OWL-XML-Summer-School-09

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Ontologies, OWL and Protégé course from the semantic technololgies day at the XML Summer School in Oxford 2009.

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OWL-XML-Summer-School-09

  1. 1. Ontologies, OWL and Prot égé Duncan Hull The University of Manchester, UK http://www. manchester .ac. uk Semantic Technologies Tuesday 22nd September 2009
  2. 2. Learning Objectives <ul><li>Understand some of the Web Ontology Language (OWL) and it’s explicit semantics </li></ul><ul><li>Learn some of the principles of modelling using Description Logic ontologies and reasoning </li></ul><ul><li>Gain hands-on introductory experience with ontology development using Protégé-OWL tools </li></ul><ul><li>Learn how to take advantage of inferencing capabilites to build robust, reusable models </li></ul><ul><li>Review where OWL fits in with related technology and why you might want to use it This tutorial normally takes 1-2 days (10 exercises), we can only scratch the surface of OWL and Protégé in a 90 minute session (~2 exercises) http://bit.ly/owl-tutorial 11th/12th November, MAN </li></ul>Short summary of the class
  3. 3. Course Contents <ul><li>Why would you want to use OWL? </li></ul><ul><ul><li>- The Web Ontology Language </li></ul></ul><ul><li>What is an OWL ontology? </li></ul><ul><li>Where does OWL fit with related technology? </li></ul><ul><ul><li>- W3C standards: XML, RDF and SPARQL </li></ul></ul><ul><ul><li>- Relational Databases </li></ul></ul><ul><ul><li>- Linked Data </li></ul></ul><ul><li>Who is responsible for OWL? </li></ul><ul><li>When was OWL created? </li></ul><ul><li>How can you use OWL? </li></ul><ul><li>- Tutorial Session </li></ul><ul><li>Minor modifications to slides: http://www.slideshare.net/dullhunk </li></ul>
  4. 4. Where I’m coming from… <ul><li>Trained as a Biologist </li></ul><ul><li>Scientific, technical publishing and software engineering </li></ul><ul><li>PhD Computer Science (OWL+Web Services) 2007 </li></ul><ul><li>Now integrating and mining public biochemical data on the web </li></ul>Tamiflu ChEBI:7799 http://www.sbml.org It’s all John’s fault!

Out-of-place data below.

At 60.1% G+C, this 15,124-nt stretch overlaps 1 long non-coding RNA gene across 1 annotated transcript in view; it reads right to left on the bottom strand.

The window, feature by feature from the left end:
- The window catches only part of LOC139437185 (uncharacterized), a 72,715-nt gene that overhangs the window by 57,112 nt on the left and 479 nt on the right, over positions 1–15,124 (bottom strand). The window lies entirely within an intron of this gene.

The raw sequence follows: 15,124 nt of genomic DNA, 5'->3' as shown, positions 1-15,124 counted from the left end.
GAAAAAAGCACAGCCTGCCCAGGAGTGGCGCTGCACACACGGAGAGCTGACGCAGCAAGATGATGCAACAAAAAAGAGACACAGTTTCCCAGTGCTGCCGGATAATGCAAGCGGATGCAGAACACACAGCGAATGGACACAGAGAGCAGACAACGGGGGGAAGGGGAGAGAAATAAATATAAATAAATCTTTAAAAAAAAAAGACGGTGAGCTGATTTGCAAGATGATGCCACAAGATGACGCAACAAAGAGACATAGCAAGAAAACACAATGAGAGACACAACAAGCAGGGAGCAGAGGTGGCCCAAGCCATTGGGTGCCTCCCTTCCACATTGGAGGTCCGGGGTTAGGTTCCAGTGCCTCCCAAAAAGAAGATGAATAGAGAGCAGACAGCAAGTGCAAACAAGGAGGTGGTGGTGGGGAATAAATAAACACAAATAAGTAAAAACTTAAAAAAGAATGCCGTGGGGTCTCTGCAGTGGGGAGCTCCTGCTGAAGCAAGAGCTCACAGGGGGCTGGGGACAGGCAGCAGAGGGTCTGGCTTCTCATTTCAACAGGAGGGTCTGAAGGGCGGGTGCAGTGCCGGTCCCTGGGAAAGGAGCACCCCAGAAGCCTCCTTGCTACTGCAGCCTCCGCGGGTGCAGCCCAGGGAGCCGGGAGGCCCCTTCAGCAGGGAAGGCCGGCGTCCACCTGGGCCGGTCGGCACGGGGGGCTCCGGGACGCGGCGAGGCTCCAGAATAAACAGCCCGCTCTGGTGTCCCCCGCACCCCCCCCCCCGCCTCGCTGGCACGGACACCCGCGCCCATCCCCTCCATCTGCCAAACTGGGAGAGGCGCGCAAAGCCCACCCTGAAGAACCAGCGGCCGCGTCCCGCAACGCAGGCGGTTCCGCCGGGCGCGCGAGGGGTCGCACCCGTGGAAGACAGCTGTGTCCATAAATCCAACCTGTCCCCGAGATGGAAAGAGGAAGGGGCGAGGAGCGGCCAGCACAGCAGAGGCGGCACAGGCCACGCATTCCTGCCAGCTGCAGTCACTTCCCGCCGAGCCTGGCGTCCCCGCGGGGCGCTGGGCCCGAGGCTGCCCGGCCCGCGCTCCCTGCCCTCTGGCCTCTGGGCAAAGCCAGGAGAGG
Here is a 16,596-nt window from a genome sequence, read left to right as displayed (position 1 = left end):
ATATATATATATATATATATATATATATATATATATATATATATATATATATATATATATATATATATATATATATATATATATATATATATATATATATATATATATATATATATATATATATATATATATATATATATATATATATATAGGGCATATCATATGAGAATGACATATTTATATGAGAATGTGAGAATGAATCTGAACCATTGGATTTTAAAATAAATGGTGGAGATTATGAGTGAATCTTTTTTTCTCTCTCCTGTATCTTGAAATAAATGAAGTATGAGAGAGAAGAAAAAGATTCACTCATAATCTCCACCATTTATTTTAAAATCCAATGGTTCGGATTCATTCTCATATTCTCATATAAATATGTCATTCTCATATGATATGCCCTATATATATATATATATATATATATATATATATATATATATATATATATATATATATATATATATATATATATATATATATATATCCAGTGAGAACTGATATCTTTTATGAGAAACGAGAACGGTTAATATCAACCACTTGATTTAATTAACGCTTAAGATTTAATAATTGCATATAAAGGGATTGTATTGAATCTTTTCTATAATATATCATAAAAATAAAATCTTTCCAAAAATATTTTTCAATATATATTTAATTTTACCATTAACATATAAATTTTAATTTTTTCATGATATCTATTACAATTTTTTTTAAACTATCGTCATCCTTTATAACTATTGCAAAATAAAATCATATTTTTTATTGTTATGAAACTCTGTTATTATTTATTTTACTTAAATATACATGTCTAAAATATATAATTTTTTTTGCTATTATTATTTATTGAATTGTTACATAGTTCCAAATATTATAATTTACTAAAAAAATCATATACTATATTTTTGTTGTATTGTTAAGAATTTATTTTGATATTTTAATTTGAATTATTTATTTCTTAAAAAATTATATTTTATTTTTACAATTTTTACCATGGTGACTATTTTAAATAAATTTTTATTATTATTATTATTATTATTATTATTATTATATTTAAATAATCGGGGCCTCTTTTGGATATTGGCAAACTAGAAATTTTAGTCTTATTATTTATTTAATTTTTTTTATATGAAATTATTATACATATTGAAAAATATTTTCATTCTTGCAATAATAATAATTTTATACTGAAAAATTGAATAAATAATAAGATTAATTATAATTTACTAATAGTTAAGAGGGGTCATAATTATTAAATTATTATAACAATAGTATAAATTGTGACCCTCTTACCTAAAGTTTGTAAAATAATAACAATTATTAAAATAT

5. 5. Why would you want to use OWL?
  6. 6. Why? <ul><li>Your data is important and you’re prepared to invest resources to precisely define the meaning in a way that computers can “understand” and infer additional information </li></ul>Image via http://www.flickr.com/photos/dullhunk/639163558/
  7. 7. Why would you bother doing that? <ul><li>1. Semantic Integration of Big Data </li></ul><ul><li>“ The Web is Agreement” </li></ul><ul><li>2. Better Search and Querying </li></ul><ul><li>“ Google is great but…” </li></ul><ul><li>3. Artificial Intelligence (A.I.) </li></ul><ul><li>“ A more knowledgeable web…” </li></ul><ul><li>4. Some examples… </li></ul><ul><li>5. Standardisation </li></ul>
  8. 8. Why? No. 1 Semantic Integration <ul><li>Big Data: Lots of scenarios involve integrating data from multiple different sources: </li></ul><ul><li>In some cases, data integration is easier and quicker where semantics are agreed in advance (rather than cleaning it up afterwards) </li></ul><ul><li>CC-image via http://en.wikipedia.org/wiki/File:Datawarehouse.png </li></ul>stuff
  9. 9. Why? The Web is Agreement <ul><li>http://thewebisagreement.com/ </li></ul><ul><li>OWL ontologies can be used to express agreement about the meaning of data on the Web </li></ul><ul><li>Between: Human-human, human-machine, and machine-machine </li></ul>Paul Downey
  10. 10. Why? No. 2 Better search <ul><li> is great but search engines could be much better , for example: </li></ul><ul><li>Complex queries involving background knowledge: </li></ul><ul><li>“ Find information about animals that use sonar but are neither bats or dolphins” (answer: barn owl) </li></ul><ul><li>Finding and using web services: </li></ul><ul><li>“ Book me a holiday next weekend somewhere warm, not too far away and where they speak french or english” </li></ul>Usually impossible to do using the syntactic web search, need semantic search Image via http://en.wikipedia.org/wiki/File:Tyto_alba_close_up.jpg
  11. 11. Why? No. 3 A.I. <ul><li>Artificial Intelligence was/is a key </li></ul><ul><li>motivation behind the semantic web </li></ul><ul><li>E.g. “A new form of Web content that is meaningful to computers will unleash a revolution of new possibilities” - Tim Berners-Lee et al , Scientific American, 2001 </li></ul>
  12. 12. Why? no. 3: A.I. <ul><li>2001: A Semantic Odyssey? </li></ul><ul><li>Realising the complete vision is (probably) too hard for now but we can make a start… </li></ul><ul><li>People have already started to build semantic web s (plural) rather than a monolithic semantic web, lets have a look at some of them… </li></ul>HAL 9000 Semantic Web? I'm sorry, Dave. I'm afraid I can't do that.